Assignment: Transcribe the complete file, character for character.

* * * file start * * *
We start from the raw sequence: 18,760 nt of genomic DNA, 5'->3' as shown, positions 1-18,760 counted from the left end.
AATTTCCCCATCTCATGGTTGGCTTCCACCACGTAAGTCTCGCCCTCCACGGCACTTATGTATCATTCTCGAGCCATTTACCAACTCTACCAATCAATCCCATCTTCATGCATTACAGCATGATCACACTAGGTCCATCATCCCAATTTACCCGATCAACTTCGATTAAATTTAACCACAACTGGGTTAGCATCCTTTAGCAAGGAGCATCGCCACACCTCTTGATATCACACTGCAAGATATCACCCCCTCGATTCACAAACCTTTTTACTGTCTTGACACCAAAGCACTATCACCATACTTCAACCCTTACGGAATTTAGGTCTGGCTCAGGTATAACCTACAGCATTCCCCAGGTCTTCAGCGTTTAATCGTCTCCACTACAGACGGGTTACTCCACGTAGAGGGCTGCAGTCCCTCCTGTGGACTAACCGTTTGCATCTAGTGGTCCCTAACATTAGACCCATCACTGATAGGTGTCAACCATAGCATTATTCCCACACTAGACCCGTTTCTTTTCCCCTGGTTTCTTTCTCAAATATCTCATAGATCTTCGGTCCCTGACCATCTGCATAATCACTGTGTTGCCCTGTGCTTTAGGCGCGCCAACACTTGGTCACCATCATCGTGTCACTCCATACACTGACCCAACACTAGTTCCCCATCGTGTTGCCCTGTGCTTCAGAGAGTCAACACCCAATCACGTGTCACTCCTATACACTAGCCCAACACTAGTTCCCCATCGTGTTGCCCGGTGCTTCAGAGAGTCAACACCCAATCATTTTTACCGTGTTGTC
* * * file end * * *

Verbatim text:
We start from the raw sequence: 18,760 nt of genomic DNA, 5'->3' as shown, positions 1-18,760 counted from the left end.
AATTTCCCCATCTCATGGTTGGCTTCCACCACGTAAGTCTCGCCCTCCACGGCACTTATGTATCATTCTCGAGCCATTTACCAACTCTACCAATCAATCCCATCTTCATGCATTACAGCATGATCACACTAGGTCCATCATCCCAATTTACCCGATCAACTTCGATTAAATTTAACCACAACTGGGTTAGCATCCTTTAGCAAGGAGCATCGCCACACCTCTTGATATCACACTGCAAGATATCACCCCCTCGATTCACAAACCTTTTTACTGTCTTGACACCAAAGCACTATCACCATACTTCAACCCTTACGGAATTTAGGTCTGGCTCAGGTATAACCTACAGCATTCCCCAGGTCTTCAGCGTTTAATCGTCTCCACTACAGACGGGTTACTCCACGTAGAGGGCTGCAGTCCCTCCTGTGGACTAACCGTTTGCATCTAGTGGTCCCTAACATTAGACCCATCACTGATAGGTGTCAACCATAGCATTATTCCCACACTAGACCCGTTTCTTTTCCCCTGGTTTCTTTCTCAAATATCTCATAGATCTTCGGTCCCTGACCATCTGCATAATCACTGTGTTGCCCTGTGCTTTAGGCGCGCCAACACTTGGTCACCATCATCGTGTCACTCCATACACTGACCCAACACTAGTTCCCCATCGTGTTGCCCTGTGCTTCAGAGAGTCAACACCCAATCACGTGTCACTCCTATACACTAGCCCAACACTAGTTCCCCATCGTGTTGCCCGGTGCTTCAGAGAGTCAACACCCAATCATTTTTACCGTGTTGTC